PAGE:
In division, Unmerge and Ungroup are driven by finding the pattern of the divisor. The search rapidly diverges into different substitution sequences. In both cases the pattern of the divisor is identified by ungrouping the innermost units.
Animations on the Binary Calculator Page
The following parens transformation sequences replicate the container arithmetic animations shown on the Binary Calculator page. The Iconic Arithmetic Calculator implements more parallelism than shown on the Container Numbers page, but it does not implement all available parallelism. It was a design decision to limit parallelism to similar operations so that the Calculator animations would be easier to follow. The parens displays below use two notations for computational parallelism. Transformations are marked with a multiplier (such as merge x2) to indicate separate applications of the same rule on one line. As well, some transformations are marked with a ¶ token to indicate that in the animation that transformation occurs in parallel with other previously indicated transformations.
Use of the Calculator, 435+(–65)+(–165)=225
This example shows all of the iconic arithmetic transformations working in concert.
The Three Iconic Arithmetic Rules
Here is what each of the iconic arithmetic rules look like as an isolated parens sequence.
An alternation of Group and Merge converts a unit-ensemble
Addition is an alternating sequence of Group and Merge. The first Merge x7 operation achieves boundary addition. The remaining transformation contribute to the standardization process.
It is an artifact of both the linear parens notation and the planar container notation that merging across different depths appears to involve multiple steps. Here three levels are merged concurrently. A three dimensional representation such as stacks of blocks is needed to show that merging across different levels is indeed parallel rather than sequential.
This sum is shown above in the context of container numbers. It is also shown as an animation on the Network Numbers page.
This sum illustrates unavoidable sequential computation in addition. Strong parallelism means that each level can be processed independently. It also means that transfer of units across levels occurs sequentially.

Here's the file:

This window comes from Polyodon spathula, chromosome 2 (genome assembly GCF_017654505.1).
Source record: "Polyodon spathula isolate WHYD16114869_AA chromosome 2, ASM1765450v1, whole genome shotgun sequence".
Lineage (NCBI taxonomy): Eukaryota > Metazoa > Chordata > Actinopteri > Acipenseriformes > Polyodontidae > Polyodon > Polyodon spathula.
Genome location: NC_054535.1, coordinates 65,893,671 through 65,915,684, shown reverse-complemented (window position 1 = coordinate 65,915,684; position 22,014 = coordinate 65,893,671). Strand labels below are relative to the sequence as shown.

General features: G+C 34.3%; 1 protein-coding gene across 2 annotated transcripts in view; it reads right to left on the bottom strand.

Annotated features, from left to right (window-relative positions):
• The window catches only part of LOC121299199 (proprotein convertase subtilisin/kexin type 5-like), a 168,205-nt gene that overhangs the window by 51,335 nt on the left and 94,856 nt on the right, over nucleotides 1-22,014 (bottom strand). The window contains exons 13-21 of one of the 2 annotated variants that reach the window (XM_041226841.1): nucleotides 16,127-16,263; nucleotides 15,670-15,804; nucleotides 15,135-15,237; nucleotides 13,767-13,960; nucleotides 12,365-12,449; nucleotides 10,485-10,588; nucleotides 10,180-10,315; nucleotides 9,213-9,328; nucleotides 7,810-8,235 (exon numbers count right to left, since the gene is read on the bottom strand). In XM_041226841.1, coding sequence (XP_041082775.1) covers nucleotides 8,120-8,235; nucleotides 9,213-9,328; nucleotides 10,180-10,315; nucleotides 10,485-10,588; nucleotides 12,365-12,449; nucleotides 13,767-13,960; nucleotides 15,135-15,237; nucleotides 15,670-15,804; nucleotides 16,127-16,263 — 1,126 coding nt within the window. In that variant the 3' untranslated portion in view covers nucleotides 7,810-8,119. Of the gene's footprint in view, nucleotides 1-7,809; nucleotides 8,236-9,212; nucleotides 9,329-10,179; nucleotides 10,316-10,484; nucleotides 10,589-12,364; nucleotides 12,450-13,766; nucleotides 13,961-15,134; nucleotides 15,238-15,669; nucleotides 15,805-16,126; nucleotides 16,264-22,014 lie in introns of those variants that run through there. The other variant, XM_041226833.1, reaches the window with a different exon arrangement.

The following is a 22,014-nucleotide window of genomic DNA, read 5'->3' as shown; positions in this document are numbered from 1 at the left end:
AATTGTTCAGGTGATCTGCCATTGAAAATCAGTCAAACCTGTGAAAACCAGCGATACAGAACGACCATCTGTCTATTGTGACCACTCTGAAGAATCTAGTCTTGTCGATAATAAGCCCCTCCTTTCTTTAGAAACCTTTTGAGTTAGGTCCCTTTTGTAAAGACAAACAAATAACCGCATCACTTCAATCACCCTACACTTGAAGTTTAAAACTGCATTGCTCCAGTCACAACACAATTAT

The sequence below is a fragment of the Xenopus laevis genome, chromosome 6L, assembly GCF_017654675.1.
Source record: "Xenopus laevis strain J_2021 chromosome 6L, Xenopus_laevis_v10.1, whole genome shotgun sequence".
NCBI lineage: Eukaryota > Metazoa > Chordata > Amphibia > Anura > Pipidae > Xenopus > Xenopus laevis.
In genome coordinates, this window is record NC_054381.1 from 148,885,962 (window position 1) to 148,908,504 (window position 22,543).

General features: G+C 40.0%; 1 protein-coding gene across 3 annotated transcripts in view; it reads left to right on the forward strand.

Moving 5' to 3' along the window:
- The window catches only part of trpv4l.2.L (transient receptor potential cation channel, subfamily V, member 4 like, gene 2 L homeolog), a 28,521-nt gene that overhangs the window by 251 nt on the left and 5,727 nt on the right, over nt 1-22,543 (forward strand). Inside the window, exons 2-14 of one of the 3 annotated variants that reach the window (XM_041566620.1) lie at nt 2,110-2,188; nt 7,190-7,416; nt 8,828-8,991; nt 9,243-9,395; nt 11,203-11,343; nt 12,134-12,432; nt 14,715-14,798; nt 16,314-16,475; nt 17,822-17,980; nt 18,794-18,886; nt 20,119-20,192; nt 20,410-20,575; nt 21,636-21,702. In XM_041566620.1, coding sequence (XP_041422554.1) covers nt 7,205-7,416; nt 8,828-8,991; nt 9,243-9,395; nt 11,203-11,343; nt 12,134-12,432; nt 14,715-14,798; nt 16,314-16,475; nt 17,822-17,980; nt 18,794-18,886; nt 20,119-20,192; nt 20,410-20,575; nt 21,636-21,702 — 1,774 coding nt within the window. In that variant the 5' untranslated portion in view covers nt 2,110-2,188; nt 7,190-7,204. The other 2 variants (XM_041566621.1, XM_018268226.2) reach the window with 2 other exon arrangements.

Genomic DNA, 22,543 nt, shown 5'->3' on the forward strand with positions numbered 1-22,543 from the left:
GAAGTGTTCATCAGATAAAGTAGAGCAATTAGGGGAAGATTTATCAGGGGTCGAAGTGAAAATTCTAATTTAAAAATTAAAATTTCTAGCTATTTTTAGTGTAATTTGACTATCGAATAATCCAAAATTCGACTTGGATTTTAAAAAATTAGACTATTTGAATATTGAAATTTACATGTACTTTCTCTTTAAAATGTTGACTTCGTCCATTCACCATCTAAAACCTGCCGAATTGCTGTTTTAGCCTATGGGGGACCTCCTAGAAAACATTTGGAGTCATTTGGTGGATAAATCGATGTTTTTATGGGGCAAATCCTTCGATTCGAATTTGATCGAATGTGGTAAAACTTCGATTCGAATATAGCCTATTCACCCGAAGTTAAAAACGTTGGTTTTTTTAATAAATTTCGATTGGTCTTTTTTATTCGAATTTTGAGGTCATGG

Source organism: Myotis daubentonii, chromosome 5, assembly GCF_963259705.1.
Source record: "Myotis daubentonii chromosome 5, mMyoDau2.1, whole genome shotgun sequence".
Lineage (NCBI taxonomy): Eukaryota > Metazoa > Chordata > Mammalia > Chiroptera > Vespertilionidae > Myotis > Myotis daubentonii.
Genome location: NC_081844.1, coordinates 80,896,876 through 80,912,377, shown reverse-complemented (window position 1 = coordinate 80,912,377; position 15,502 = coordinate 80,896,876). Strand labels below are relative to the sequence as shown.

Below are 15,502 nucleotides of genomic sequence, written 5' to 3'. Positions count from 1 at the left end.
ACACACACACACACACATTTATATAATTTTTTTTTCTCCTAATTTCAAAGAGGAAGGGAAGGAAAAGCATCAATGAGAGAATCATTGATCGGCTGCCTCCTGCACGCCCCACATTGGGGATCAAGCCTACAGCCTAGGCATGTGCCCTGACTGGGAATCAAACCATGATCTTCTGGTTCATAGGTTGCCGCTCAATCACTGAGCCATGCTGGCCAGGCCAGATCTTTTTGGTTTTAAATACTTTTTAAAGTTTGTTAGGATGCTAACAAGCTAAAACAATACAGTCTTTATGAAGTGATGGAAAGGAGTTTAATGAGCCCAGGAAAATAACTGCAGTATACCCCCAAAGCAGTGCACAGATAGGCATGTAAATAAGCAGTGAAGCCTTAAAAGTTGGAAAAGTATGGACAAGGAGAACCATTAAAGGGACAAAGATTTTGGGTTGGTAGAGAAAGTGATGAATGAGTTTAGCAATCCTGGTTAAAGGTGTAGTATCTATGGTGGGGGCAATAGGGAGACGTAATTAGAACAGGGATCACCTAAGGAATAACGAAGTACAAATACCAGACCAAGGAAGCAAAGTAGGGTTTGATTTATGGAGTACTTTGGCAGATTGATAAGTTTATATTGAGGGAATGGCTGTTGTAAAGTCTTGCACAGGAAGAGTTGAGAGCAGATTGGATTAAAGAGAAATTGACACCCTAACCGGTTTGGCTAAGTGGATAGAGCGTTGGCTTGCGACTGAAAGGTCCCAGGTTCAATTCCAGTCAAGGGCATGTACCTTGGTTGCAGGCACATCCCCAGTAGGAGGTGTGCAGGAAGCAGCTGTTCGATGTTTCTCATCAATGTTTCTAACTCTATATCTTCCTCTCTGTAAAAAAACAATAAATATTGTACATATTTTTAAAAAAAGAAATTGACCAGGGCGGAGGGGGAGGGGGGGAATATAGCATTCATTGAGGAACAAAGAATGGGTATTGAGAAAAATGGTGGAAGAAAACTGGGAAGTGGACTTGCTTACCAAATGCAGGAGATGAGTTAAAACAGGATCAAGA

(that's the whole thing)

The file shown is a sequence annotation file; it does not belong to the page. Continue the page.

In this example Merge is all that is necessary.
Addition is achieved by the first parallel Merge. This results in a Group transformation at every level. These occur in parallel since levels are independent. Each of the resulting Merges finds the next lower level to be empty, thus completing the standardization process.
Adding base-10 digits shows remarkable pattern structure in base-2 merging.
This example shows logarithmic simplification. Sixteen groups convert to eight and then to four.
Although the base-10 numbers appear to share little structure, in base-2 their shared structure shows up as three nesting of the same pattern “
2–1=1 and 1–2=–1
Subtraction introduces the necessity to Ungroup.
This is the subtraction analog of the highly sequential
In base-2, the opposite units align to immediately cancel the entirety of the negative number.
This Cancel example shows the development of empty containers. Since nothing is interpreted as zero, an empty container would be transcribed conventionally as
This example incorporates three parallel applications of Unmerge/Ungroup, in order to migrate units (here, negative units) to shallower levels. Again there is no global coordination, the Unmerge/Ungroup sequence is triggered by immediately adjacent units of opposite polarity.
A design decision for the Calculator implementation is to implement all Group operations prior to ungrouping to resolve mixed polarity forms. In this case, no ungrouping is necessary.
This example is very similar to the prior example, with only one number changed. That change removes one of the group operations, leading to the necessity to Ungroup deeper units while standardizing the mixed polarity number.
Here is another example for which grouping resolves mixed levels. This example also shows the emergence of empty containers.
After outer grouping in the first few steps of this example, inner ungrouping becomes necessary. At the last step, the result has no remaining units and is thus zero. The last Ungroup of the positive unit toward the bottom of the sequence could have been avoided by continuing to merge negative units inwards. This is an example of competition of parallel operations. The result, of course, is never effected. The precise type and sequence of reductive transformations, however, is a choice.
This more complicated addition, by conventional standards at least, shows the same sequence of evolution as simpler mixed additions. After significant canceling the remaining units, regardless of polarity, group within each level. There is a subtle choice at step three, marked by the
Large numbers added together generate more nested levels, however due to parallelism within levels, the number of steps necessary to standardize the result grows slowly.